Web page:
• INDIANAPOLIS – You don’t want to hear it, but fractions are important. They guide our lives. The unemployment rate. The pollen count. The interest rate. The speed of a car. All are fractions with numerators (the numbers on top) and denominators (the numbers on the bottom). Per capita personal income (PCPI) is a fraction that became the holy economic grail for Hoosier politicians. What do they know of that annual numeric stew cooked by the U.S. Bureau of Economic Analysis? PCPI is personal income divided by population? Yeah, but personal income is not the amount you report to the IRS. The top of the fraction (personal income) includes money paid by employers for Social Security, unemployment insurance and other sums you don’t see. Plus there’s dividend, interest and rental income “imputed” to you. Also included is the value of government payments you get (Social Security) or made on your behalf by government (Medicare and Medicaid).
  • INDIANAPOLIS - Once upon a time, in the Hoosier Holyland, our focus was on companies. How can we convince them to move to or expand in Indiana? What do they want? What can we give them to induce their capital expenditures within our borders? We could hear that wonderful Fats Waller song: “Find out what they like, and how they like it, and let them have it just that way.”  Proximity to a golf course, an interstate highway, an open sewer? We have it. Tax breaks? We’ll break every tax in the book. Compliant workers? You’ll never hear a mumblin’ word. Every county has a building just waiting for your company. Regulation is not the Hoosier way. Safety is a personal matter. Our motto is “No frills, no bills.” We’re comfortable being close to the bottom in most state rankings for education, environment, and economic progress.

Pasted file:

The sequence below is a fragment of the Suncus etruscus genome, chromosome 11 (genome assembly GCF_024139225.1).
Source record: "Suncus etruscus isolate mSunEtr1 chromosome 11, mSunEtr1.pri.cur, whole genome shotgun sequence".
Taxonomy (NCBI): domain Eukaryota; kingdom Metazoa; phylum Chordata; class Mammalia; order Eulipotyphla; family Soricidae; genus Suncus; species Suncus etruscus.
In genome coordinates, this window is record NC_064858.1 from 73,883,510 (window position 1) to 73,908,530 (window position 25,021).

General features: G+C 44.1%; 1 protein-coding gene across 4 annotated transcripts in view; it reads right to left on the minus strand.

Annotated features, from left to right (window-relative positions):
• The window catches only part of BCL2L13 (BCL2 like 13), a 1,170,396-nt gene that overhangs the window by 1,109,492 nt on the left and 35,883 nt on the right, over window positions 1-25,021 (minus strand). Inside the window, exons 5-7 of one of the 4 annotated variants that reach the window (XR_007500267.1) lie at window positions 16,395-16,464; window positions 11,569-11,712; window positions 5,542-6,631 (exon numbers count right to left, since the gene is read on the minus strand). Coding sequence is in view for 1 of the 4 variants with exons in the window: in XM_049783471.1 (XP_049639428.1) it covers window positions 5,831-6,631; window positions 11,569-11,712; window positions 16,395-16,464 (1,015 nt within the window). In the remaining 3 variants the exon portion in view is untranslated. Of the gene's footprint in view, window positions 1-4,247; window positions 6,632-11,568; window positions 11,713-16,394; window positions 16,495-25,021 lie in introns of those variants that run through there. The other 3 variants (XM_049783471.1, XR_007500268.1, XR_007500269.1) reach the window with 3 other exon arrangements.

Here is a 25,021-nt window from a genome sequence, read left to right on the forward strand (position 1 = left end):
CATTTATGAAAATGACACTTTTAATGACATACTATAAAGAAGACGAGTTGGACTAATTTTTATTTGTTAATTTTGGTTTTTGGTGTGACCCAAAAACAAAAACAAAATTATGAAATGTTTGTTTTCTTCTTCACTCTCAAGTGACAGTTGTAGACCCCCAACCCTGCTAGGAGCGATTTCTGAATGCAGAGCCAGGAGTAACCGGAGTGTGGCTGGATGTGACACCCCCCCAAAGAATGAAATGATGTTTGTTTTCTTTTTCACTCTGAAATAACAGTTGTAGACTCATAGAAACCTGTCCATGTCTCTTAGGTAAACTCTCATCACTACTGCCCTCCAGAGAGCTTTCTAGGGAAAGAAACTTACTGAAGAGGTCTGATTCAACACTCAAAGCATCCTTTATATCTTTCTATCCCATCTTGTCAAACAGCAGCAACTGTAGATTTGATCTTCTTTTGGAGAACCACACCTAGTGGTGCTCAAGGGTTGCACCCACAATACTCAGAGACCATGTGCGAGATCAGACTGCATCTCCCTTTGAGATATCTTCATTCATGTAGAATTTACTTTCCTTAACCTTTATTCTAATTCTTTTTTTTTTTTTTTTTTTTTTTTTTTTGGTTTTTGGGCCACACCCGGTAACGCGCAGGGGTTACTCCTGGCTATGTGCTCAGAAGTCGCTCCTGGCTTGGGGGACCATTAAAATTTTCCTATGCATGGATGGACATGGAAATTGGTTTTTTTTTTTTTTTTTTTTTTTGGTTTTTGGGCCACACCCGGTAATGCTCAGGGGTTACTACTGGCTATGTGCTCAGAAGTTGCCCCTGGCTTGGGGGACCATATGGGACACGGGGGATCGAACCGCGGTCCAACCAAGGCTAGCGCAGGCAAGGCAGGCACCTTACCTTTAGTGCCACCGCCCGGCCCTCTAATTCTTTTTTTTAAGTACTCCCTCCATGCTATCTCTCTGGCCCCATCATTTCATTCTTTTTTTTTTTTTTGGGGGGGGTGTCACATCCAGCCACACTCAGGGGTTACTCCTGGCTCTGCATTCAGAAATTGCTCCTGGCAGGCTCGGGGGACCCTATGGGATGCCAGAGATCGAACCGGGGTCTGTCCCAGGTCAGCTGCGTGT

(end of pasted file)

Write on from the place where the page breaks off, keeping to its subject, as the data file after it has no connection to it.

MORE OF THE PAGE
Looking for something older? Try our archive search
An image.
  • The Azar, Verma feud festers
    "The federal agency I lead, the Centers for Medicare and Medicaid Services, is taking swift action to implement it." - Centers for Medicare and Medicaid Services Director Seema Verma, in  Chicago Tribune op-ed. That same day, Health and Human Services Secretary Alex Azar went on “Tucker Carlson Tonight” on Fix News — one of President  Trump’s favorite TV shows — and claimed credit for driving the same initiative. “POTUS and I envision a healthcare system with patients in the center,” Azar tweeted from the Fox News set. “We’re fighting powerful interests to deliver honesty and transparency in healthcare.” The feud between these two Hoosiers who control more than $1 trillion in annual federal spending has transfixed The White House West wing and Washington. President Trump has asked Vice President Mike Pence to quell the Azar/Veerma feud.
An image.
  • Into the impeachment vortex ...
    Here we go. Where America ends up in early 2020 after the fourth presidential impeachment that got underway this week is anyone's guess. 

    When I wrote the Sept. 19 HPI cover story - "The Double Dog Impeachment Dare"  - the Ukraine quid pro quo scenario was just beginning, becoming a full congressional/media vortex suck. Regular Hoosiers I know aren't paying much attention and are polarized by President Trump.

    We'll restate past thoughts on these alleged high crimes and misdemeanors: 1. Impeachments are messy and unpredictable. 2. Impeachment is an American tragedy. 3. Impeachment will result in unintended consequences. 4. Hoosiers are prepared to render a verdict on President Trump at the ballot box next November. 5. If we get into a mode where we're impeaching an American president every 20 years, the fragile American experiment will be doomed. 
    - Brian A. Howey, publisher
An image.
HPI Video Feed
An image.
An image.




The HPI Breaking News App
is now available for iOS & Android!










An image.
Home | Login | Subscribe | About | Contact
© 2019 Howey Politics, All Rights Reserved • Software © 1998 - 2019 1up!